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Lesson 14.3

Consonants

Las consonantes
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There are 24 consonant sounds in English; some of these sounds are voiced and others are voiceless. See the chart in the first pronunciation lesson, Letters and Sounds, for the list of voiced and voiceless consonants.

There are 24 consonant sounds in English; some of these sounds are voiced and others are voiceless. See the chart in the first pronunciation lesson, Letters and Sounds, for the list of voiced and voiceless consonants.

Voiced consonants

Voiced consonants use the voice. To better understand what this means you can do a simple test. Put your finger on your throat and if the consonant is voiced, you will feel a vibration in your vocal chords.

Voiceless Consonants

Voiceless or unvoiced consonants are therefore consonants that do not use the voice. Using the same test as above you will find that when saying unvoiced consonant sounds the vocal chords do not vibrate. These consonants generally just produce a short explosion of air as you say them.

Note: The voiced or unvoiced quality of a consonant can change when it is grouped with other letters. Two excellent examples of this are: 1) the pronunciation of regular past tense verbs and 2) the plural form of some nouns.

Regular Past Tense Verbs
As presented in the lesson on the past simple, the “-ed” termination used to form the past simple tense of regular verbs is in fact never pronounced as such. The consonant sound at the end of the verb will determine if the “-ed” termination is pronounced with a voiceless “t”, a voiced “d” or if it is pronounced with a voiced “id”. See the examples below as well as the past simple lesson for more information on the pronunciation of past simple regular verbs.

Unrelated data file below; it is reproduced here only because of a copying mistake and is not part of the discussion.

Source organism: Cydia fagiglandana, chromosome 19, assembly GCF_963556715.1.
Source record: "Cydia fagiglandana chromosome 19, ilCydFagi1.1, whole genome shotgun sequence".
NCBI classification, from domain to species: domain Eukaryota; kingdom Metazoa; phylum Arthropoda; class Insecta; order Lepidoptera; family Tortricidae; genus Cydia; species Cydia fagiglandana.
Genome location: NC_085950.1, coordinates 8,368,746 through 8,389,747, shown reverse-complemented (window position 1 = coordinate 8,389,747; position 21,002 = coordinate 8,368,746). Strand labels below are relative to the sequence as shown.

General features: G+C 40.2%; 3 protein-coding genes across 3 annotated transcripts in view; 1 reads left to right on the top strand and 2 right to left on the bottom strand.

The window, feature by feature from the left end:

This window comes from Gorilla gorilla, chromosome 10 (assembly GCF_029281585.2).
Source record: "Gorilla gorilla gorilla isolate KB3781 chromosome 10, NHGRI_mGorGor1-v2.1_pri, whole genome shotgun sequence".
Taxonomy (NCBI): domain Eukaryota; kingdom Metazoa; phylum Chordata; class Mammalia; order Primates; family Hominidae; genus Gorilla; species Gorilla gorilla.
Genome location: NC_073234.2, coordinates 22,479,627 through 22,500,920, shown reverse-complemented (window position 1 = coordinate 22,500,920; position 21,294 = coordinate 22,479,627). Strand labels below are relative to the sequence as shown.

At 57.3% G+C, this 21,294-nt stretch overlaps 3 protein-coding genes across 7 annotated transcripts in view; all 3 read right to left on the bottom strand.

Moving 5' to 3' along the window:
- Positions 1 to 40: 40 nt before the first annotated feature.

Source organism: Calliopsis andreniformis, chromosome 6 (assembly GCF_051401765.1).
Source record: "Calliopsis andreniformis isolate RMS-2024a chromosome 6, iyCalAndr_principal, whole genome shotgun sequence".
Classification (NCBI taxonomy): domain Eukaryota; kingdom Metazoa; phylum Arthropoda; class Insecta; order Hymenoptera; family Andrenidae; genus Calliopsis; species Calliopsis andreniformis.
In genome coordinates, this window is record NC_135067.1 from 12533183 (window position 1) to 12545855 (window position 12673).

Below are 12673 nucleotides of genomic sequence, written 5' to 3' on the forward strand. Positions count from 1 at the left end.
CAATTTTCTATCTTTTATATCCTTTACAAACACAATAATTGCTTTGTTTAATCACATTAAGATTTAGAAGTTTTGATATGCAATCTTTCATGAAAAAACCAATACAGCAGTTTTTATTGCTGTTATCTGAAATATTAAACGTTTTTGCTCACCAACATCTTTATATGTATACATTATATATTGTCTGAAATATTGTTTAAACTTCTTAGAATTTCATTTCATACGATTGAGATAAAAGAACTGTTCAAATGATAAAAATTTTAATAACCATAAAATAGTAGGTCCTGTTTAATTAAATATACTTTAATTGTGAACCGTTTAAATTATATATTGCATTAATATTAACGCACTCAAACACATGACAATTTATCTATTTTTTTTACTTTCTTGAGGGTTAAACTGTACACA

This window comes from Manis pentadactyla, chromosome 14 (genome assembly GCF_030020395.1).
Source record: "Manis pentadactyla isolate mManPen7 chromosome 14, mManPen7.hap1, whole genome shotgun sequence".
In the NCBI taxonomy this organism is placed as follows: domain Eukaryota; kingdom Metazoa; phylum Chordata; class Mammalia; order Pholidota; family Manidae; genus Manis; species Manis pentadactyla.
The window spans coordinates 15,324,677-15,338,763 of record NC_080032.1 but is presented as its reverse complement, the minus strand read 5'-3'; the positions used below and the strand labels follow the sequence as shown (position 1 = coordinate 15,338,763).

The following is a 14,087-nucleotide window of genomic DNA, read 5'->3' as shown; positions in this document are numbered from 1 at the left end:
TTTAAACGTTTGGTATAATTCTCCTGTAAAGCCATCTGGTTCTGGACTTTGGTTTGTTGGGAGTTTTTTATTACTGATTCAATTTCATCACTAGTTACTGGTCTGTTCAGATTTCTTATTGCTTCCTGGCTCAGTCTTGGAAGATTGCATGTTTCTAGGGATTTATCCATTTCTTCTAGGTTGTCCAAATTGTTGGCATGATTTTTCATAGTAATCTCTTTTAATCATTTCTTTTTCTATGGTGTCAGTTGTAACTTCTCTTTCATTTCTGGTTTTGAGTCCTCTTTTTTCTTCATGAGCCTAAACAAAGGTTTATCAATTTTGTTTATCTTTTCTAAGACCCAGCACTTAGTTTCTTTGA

Regular Past Tense Verbs
As presented in the lesson on the past simple, the “-ed” termination used to form the past simple tense of regular verbs is in fact never pronounced as such. The consonant sound at the end of the verb will determine if the “-ed” termination is pronounced with a voiceless “t”, a voiced “d” or if it is pronounced with a voiced “id”. See the examples below as well as the past simple lesson for more information on the pronunciation of past simple regular verbs.

Examples:

Voiced “d”

 clean/kli:n/
 cleaned/kli:nd/
 live/lɪv/
 lived/lɪvd/

Voiceless “t”

 stop/stɑ:p/
 stopped/stɑ:pt/
 watch/wɑ:ʧ/
 watched/wɑ:ʧt/

Voiced “id”

 end /end/
 ended/endɪd/
 wait/weɪt/
 waited/weɪtɪd/

Plurals
Like the past simple, the sound at the end of a noun, whether voiced or unvoiced, will determine how the plural termination is pronounced. If, for example, the consonant sound at the end of the noun is voiced, the plural termination “-s” will be pronounced as a voiced “z”. On the other hand, if the consonant sound is voiceless, the “-s” will sound like a voiceless “s”.

Examples:

Voiced “z”

 bar/bɑ:r/
 bars/bɑ:rz/
 meal/mi:l/
 meals/mi:lz/

Voiceless “s”

 desk /desk/
 desks/desks/
 seat /si:t/
 seats/si:ts/
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